[Laughs] It is! I’m not religious at all but I love the music and it’s really powerful stuff. I love a lot of the sentiments in the songs, so it was really fun to put that treatment on the song.
The “Take Me Home” outro is such a lovely treat at the end! It’s so nice to hear people singing along live to music again after quarantine. Why did you decide to keep that little celebration on as a track at the end?
Since we were producing the thing ourselves, we thought it’d be fun to leave little nuggets for fans that are more than just the recorded songs. At the top of “A Little Rain” on Campfire Chords, we just took an iPhone video of Mike and I warming up before a show and used the audio from that and put it on the top of the song to really try to make it a full album experience. When there are little interludes in there or moments that are taken outside of the studio that are put into the studio record, it makes it kind of unique. We played this dinner party last year for a small crowd and we finished the set with “Leather Jacket” around a piano and then the Northern Soul Horns came out and did this Norman style brass finale. We had that on an iPhone video and thought it would be a fun way to finish the record. The whole record has an at-home vibe to it, it’s a really small and intimate thing.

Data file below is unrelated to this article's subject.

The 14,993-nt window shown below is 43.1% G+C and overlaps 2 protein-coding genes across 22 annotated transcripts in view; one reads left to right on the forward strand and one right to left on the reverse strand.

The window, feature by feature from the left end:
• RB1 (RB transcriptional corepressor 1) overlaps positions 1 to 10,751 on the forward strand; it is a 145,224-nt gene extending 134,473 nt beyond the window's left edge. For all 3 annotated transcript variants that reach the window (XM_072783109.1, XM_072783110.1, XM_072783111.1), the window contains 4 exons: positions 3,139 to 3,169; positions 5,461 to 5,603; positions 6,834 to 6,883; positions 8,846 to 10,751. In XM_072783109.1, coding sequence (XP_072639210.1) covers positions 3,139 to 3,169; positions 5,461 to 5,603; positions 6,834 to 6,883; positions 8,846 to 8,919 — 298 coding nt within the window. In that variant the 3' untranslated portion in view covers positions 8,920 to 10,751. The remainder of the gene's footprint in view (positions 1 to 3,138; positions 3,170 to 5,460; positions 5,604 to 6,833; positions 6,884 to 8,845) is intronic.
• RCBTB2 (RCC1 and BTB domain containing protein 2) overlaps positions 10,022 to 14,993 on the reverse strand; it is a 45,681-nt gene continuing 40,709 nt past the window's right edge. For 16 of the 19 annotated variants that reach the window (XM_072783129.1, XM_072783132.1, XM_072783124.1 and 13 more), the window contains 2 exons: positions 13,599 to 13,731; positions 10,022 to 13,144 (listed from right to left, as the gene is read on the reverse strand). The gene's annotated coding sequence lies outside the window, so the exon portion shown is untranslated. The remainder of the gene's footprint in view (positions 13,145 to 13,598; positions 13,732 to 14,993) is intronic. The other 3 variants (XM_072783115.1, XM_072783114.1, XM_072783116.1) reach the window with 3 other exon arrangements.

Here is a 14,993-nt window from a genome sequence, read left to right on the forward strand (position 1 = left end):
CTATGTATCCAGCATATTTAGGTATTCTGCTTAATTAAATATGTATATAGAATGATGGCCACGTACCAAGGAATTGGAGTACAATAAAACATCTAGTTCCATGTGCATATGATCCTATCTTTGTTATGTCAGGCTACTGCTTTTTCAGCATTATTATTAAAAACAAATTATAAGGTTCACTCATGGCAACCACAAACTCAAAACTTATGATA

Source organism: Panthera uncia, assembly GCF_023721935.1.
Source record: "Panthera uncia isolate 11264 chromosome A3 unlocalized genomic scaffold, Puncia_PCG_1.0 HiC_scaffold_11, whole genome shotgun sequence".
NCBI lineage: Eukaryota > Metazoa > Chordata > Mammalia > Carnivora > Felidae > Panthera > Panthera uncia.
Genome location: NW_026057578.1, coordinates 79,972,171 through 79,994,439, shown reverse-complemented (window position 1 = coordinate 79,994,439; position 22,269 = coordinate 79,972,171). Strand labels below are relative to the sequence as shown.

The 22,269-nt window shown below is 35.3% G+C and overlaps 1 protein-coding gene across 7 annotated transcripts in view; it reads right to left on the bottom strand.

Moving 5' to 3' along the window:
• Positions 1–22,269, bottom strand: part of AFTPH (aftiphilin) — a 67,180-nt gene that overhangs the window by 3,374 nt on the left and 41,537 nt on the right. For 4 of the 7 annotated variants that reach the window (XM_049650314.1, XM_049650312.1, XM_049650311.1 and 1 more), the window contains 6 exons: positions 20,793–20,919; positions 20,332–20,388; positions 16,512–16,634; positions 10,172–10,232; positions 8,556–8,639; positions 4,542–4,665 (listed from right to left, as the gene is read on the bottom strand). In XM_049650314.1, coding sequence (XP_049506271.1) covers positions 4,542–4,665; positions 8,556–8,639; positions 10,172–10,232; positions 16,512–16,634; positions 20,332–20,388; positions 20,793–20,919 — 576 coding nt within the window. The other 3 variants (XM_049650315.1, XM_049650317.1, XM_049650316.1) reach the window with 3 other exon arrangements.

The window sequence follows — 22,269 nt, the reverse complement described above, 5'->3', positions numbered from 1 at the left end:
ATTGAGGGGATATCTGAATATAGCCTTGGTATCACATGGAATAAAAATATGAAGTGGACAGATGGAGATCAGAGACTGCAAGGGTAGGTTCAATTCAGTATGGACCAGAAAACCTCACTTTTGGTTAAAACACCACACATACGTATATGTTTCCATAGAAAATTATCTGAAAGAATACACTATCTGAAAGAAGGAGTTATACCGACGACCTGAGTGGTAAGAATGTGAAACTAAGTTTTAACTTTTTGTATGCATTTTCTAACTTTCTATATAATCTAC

Although The Rally in Hamilton this year was postponed, fans are getting a TV performance through a special edition of the Budweiser Stage recorded in Canada’s cottage country. How did it feel to perform together as a band with somewhat of an audience in mind for one of the first times this year?
Again, it was one of these projects that maybe wouldn’t have been available in any other year but the chance to shoot and produce our own television special around the album made a lot of sense. Whenever we get messages of people sending videos of Arkells being played at a campfire or at a house party or someone doing their workout to us or something, I’m always really delighted by that. I love being a part of people’s lives in that way. We thought it would be a cool thing to take these songs to an intimate setting where people might listen to them, like at their cottage or around a campfire.
The first time I saw you guys were at the Sound of Music Festival in 2010 and since then you’ve played at iconic venues like Massey Hall and sold out the Scotiabank Arena in Toronto. It’s been amazing to see how you’ve grown but how you can still capture an audience of 5,000 or 20,000. How would you describe the growth of the band over the last 12 plus years?
It’s been pretty slow and steady in a really positive way. We never really had a moment in our career where we ever thought we were over our heads. It always just felt natural, like we were ready for this next step. We’d opened for a lot of bigger bands on bigger stages, like The Tragically Hip, Them Crooked Vultures, Metric and we played big festivals, too. When we finally got a chance to headline those kinds of rooms, we really felt ready for it. It feels slow and steady, brick by brick, which is just fine.